Beyond the Bench: Beth Keser used her years as an engineer working at Qualcomm and other companies to inform her script for a TV show about an expert witness.Photo: Chris Lee
Beth Keser is an established professional, an IEEE senior member, and a principal engineer in electronic packaging for Qualcomm Technologies. But now she’s diving into a parallel career as a newbie, albeit one where she hopes to leverage her engineering chops: TV scriptwriter.
Keser made the jump when the Next MacGyver competition was announced last year. The competition was a partnership among the U.S. National Academy of Engineering, the University of Southern California Viterbi School of Engineering, the MacGyver Foundation, and Lee Zlotoff, the creator of the original hit U.S. TV show “MacGyver,” which ran from 1985 to 1992. (For those too young to remember the awesomeness of the show, it featured Richard Dean Anderson as the titular hero, improvising ad hoc ways to disarm bombs, fly a parasail, or make a gas mask, often with little more than a paper clip and a piece of duct tape.) The competition’s goal was to come up with ideas for a show featuring a female engineer with similar problem-solving skills.
Keser learned about the competition through Qualcomm’s Women in Science and Engineering group. “I just thought it was a great idea, being able to reach women and show women in engineering through entertainment. So that’s how I got interested,” she says.
The initial entry consisted of a 1,000-word synopsis of the plot and characters. Keser says she got her idea for a show from IEEE conference attendees who suggested that she become an expert witness after retiring. “I thought, ‘Wouldn’t it be great to have a female engineer who every week testifies as an expert witness, works on a different case, and finds some sort of mystery she needs to solve through engineering?’ ” Keser called her show “Rule 702,” referring to the U.S. federal regulation governing expert testimony.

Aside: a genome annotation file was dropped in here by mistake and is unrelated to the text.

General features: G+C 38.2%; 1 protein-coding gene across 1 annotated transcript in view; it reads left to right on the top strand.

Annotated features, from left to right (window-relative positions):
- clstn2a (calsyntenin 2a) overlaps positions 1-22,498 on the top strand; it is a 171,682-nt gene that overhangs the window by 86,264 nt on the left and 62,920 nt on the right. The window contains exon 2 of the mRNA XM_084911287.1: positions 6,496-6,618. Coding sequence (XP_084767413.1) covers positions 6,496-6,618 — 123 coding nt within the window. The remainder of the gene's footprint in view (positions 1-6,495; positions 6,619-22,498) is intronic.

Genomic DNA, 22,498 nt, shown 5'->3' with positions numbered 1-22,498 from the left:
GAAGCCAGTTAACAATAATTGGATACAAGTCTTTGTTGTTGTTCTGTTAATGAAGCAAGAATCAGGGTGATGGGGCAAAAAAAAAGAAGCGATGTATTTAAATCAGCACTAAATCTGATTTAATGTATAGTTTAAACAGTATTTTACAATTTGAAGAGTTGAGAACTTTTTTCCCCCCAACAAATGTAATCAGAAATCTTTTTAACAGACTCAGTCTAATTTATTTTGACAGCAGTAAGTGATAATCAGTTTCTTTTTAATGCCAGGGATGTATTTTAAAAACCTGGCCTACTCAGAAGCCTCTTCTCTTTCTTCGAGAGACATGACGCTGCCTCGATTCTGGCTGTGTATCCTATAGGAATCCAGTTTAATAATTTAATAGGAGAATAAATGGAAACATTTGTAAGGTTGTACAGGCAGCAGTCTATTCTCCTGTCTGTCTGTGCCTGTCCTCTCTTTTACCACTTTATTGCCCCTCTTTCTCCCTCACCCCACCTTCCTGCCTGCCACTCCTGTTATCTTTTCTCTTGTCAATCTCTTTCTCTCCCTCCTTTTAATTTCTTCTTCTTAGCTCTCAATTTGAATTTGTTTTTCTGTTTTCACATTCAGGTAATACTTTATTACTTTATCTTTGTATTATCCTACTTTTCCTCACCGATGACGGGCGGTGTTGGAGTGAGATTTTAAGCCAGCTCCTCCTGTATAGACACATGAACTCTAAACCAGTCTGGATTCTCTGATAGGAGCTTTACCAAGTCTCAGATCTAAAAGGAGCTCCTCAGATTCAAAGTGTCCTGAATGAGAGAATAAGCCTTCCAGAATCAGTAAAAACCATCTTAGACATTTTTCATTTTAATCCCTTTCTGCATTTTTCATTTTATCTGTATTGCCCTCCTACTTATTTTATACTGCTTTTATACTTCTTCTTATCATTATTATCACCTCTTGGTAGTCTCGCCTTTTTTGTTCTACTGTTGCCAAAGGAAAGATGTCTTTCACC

Keser first won through to the finalist round in the summer of 2015, where 12 writers were chosen from 2,000 entrants to pitch their ideas to a jury of engineers and producers. She went on to become one of five winners, the only engineer among them. They received US $5,000 and were paired with producers to help develop their ideas into pilots to pitch to networks.
Coincidentally, her producing mentor is also an IEEE member—Lori McCreary, a former computer scientist who is now CEO of Revelations Entertainment, best known for the CBS show “Madam Secretary” and as the producing partner of actor Morgan Freeman.
Before landing at Qualcomm in 2009, Keser spent a dozen years in research at Motorola Semiconductor and its successor, Freescale Semiconductor. She earned a Ph.D. in materials science and engineering from the University of Illinois at Urbana-Champaign in 1997 and a bachelor’s in engineering from Cornell University in 1993.
Keser says she attacked the creative hurdles to becoming a scriptwriter in a way that was similar to how she attacked engineering problems in her career. “That’s what we do in engineering, a lot of problem solving,” says Keser. “In engineering, you look up a problem in IEEE Xplore, see what papers pop up, and learn from what’s already been published. Here, I used the Internet, rather than technical journals.” Keser read the book Story: Substance, Structure, Style and the Principles of Screenwriting by Robert McKee (HarperCollins, 1997), watched YouTube videos on pitching, and practiced by videotaping and watching herself.
After winning over the jury, Keser spent the next six months working with McCreary and Revelations vice president Tracy Mercer to develop a pilot script. Keser would get direction during weekly teleconferences, then incorporate McCreary’s and Mercer’s notes on weekends. By the end of last year, the project was ready for Revelations to pitch to CBS, where it is currently under consideration for next year.
For other engineers looking to write for TV or film, Keser suggests entering screenwriting competitions, building exposure through a blog or YouTube channel, or becoming a technical consultant in your area of expertise.
“Being an engineer is something that not a lot of people can do,” she says, “so bringing that perspective is unique in Hollywood.”
This article appears in the August 2016 print issue as “Profile: Beth Keser.”